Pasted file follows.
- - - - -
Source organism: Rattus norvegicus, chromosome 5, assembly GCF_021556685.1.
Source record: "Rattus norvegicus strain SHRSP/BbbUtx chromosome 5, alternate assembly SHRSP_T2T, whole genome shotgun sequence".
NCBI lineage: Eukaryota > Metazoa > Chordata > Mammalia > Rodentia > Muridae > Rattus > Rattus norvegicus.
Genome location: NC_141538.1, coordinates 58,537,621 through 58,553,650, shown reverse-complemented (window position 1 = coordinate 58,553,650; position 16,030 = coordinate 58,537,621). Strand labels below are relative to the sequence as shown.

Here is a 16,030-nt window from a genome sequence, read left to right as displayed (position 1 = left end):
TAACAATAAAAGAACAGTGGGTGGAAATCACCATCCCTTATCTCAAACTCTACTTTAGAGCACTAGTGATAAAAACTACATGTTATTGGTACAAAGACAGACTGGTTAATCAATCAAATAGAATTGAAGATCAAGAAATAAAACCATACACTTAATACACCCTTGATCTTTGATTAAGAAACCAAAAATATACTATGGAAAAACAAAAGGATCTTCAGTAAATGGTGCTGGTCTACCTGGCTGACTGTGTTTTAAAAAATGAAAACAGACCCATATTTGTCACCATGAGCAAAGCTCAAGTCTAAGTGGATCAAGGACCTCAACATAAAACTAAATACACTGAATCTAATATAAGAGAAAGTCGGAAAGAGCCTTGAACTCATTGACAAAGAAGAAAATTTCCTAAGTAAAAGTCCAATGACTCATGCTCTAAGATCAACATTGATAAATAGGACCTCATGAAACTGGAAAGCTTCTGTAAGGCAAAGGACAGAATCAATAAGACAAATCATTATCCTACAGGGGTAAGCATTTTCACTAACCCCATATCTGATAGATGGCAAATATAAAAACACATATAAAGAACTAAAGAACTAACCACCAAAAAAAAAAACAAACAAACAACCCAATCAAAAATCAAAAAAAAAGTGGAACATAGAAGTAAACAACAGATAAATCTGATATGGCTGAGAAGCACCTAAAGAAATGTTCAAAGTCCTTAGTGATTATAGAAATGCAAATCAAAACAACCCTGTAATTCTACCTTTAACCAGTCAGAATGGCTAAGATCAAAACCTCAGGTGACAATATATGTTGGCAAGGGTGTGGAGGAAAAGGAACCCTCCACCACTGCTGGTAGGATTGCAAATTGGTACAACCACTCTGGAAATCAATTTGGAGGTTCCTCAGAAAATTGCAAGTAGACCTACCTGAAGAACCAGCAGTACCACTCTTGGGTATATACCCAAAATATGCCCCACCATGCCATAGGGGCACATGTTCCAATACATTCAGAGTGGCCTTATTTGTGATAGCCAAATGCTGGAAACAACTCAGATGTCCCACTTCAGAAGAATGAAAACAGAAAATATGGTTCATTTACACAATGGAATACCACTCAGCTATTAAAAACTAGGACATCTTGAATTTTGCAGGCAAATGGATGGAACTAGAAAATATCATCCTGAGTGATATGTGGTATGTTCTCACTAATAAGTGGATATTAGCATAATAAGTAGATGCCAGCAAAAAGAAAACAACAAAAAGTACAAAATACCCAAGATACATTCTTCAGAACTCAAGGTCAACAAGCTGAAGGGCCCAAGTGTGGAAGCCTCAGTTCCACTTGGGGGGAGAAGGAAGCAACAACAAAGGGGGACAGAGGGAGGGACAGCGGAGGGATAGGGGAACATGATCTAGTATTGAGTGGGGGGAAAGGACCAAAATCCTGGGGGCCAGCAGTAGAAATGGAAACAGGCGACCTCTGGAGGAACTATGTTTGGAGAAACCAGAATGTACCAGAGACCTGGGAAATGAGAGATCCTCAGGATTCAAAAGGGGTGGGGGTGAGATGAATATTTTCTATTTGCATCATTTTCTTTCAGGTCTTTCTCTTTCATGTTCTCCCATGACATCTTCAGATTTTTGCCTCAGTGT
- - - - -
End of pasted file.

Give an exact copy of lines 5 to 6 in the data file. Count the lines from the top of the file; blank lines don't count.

Here is a 16,030-nt window from a genome sequence, read left to right as displayed (position 1 = left end):
TAACAATAAAAGAACAGTGGGTGGAAATCACCATCCCTTATCTCAAACTCTACTTTAGAGCACTAGTGATAAAAACTACATGTTATTGGTACAAAGACAGACTGGTTAATCAATCAAATAGAATTGAAGATCAAGAAATAAAACCATACACTTAATACACCCTTGATCTTTGATTAAGAAACCAAAAATATACTATGGAAAAACAAAAGGATCTTCAGTAAATGGTGCTGGTCTACCTGGCTGACTGTGTTTTAAAAAATGAAAACAGACCCATATTTGTCACCATGAGCAAAGCTCAAGTCTAAGTGGATCAAGGACCTCAACATAAAACTAAATACACTGAATCTAATATAAGAGAAAGTCGGAAAGAGCCTTGAACTCATTGACAAAGAAGAAAATTTCCTAAGTAAAAGTCCAATGACTCATGCTCTAAGATCAACATTGATAAATAGGACCTCATGAAACTGGAAAGCTTCTGTAAGGCAAAGGACAGAATCAATAAGACAAATCATTATCCTACAGGGGTAAGCATTTTCACTAACCCCATATCTGATAGATGGCAAATATAAAAACACATATAAAGAACTAAAGAACTAACCACCAAAAAAAAAAACAAACAAACAACCCAATCAAAAATCAAAAAAAAAGTGGAACATAGAAGTAAACAACAGATAAATCTGATATGGCTGAGAAGCACCTAAAGAAATGTTCAAAGTCCTTAGTGATTATAGAAATGCAAATCAAAACAACCCTGTAATTCTACCTTTAACCAGTCAGAATGGCTAAGATCAAAACCTCAGGTGACAATATATGTTGGCAAGGGTGTGGAGGAAAAGGAACCCTCCACCACTGCTGGTAGGATTGCAAATTGGTACAACCACTCTGGAAATCAATTTGGAGGTTCCTCAGAAAATTGCAAGTAGACCTACCTGAAGAACCAGCAGTACCACTCTTGGGTATATACCCAAAATATGCCCCACCATGCCATAGGGGCACATGTTCCAATACATTCAGAGTGGCCTTATTTGTGATAGCCAAATGCTGGAAACAACTCAGATGTCCCACTTCAGAAGAATGAAAACAGAAAATATGGTTCATTTACACAATGGAATACCACTCAGCTATTAAAAACTAGGACATCTTGAATTTTGCAGGCAAATGGATGGAACTAGAAAATATCATCCTGAGTGATATGTGGTATGTTCTCACTAATAAGTGGATATTAGCATAATAAGTAGATGCCAGCAAAAAGAAAACAACAAAAAGTACAAAATACCCAAGATACATTCTTCAGAACTCAAGGTCAACAAGCTGAAGGGCCCAAGTGTGGAAGCCTCAGTTCCACTTGGGGGGAGAAGGAAGCAACAACAAAGGGGGACAGAGGGAGGGACAGCGGAGGGATAGGGGAACATGATCTAGTATTGAGTGGGGGGAAAGGACCAAAATCCTGGGGGCCAGCAGTAGAAATGGAAACAGGCGACCTCTGGAGGAACTATGTTTGGAGAAACCAGAATGTACCAGAGACCTGGGAAATGAGAGATCCTCAGGATTCAAAAGGGGTGGGGGTGAGATGAATATTTTCTATTTGCATCATTTTCTTTCAGGTCTTTCTCTTTCATGTTCTCCCATGACATCTTCAGATTTTTGCCTCAGTGT